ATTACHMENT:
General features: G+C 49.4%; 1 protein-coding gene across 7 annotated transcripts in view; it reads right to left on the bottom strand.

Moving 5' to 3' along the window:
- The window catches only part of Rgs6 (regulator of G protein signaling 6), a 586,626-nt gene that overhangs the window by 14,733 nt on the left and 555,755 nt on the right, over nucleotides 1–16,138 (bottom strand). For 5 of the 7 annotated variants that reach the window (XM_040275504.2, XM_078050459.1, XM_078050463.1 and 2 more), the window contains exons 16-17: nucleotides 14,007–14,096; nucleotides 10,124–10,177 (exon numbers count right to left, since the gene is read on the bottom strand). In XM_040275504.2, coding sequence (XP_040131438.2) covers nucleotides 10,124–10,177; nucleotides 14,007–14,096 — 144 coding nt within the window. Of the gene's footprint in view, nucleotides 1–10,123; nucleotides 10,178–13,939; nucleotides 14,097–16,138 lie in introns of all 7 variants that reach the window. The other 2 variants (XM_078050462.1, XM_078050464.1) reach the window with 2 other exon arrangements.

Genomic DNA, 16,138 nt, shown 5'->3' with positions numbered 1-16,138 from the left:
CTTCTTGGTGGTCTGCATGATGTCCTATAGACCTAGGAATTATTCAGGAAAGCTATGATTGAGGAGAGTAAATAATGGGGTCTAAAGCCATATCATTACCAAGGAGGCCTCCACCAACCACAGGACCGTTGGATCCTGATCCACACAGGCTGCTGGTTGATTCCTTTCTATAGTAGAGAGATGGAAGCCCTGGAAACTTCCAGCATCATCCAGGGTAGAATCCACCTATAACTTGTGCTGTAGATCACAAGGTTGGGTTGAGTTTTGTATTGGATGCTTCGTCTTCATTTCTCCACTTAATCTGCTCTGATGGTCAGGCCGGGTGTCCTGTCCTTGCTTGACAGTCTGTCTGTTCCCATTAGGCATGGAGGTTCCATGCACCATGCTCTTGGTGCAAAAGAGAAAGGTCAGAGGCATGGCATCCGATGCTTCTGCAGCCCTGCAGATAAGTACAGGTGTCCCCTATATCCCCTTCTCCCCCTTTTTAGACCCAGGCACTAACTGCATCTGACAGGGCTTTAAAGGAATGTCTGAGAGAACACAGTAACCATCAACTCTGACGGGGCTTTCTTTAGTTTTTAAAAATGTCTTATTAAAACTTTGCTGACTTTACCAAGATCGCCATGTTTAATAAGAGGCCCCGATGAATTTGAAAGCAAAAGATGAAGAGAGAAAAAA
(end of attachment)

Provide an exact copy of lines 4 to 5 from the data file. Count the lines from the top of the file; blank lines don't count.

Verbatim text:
Genomic DNA, 16,138 nt, shown 5'->3' with positions numbered 1-16,138 from the left:
CTTCTTGGTGGTCTGCATGATGTCCTATAGACCTAGGAATTATTCAGGAAAGCTATGATTGAGGAGAGTAAATAATGGGGTCTAAAGCCATATCATTACCAAGGAGGCCTCCACCAACCACAGGACCGTTGGATCCTGATCCACACAGGCTGCTGGTTGATTCCTTTCTATAGTAGAGAGATGGAAGCCCTGGAAACTTCCAGCATCATCCAGGGTAGAATCCACCTATAACTTGTGCTGTAGATCACAAGGTTGGGTTGAGTTTTGTATTGGATGCTTCGTCTTCATTTCTCCACTTAATCTGCTCTGATGGTCAGGCCGGGTGTCCTGTCCTTGCTTGACAGTCTGTCTGTTCCCATTAGGCATGGAGGTTCCATGCACCATGCTCTTGGTGCAAAAGAGAAAGGTCAGAGGCATGGCATCCGATGCTTCTGCAGCCCTGCAGATAAGTACAGGTGTCCCCTATATCCCCTTCTCCCCCTTTTTAGACCCAGGCACTAACTGCATCTGACAGGGCTTTAAAGGAATGTCTGAGAGAACACAGTAACCATCAACTCTGACGGGGCTTTCTTTAGTTTTTAAAAATGTCTTATTAAAACTTTGCTGACTTTACCAAGATCGCCATGTTTAATAAGAGGCCCCGATGAATTTGAAAGCAAAAGATGAAGAGAGAAAAAA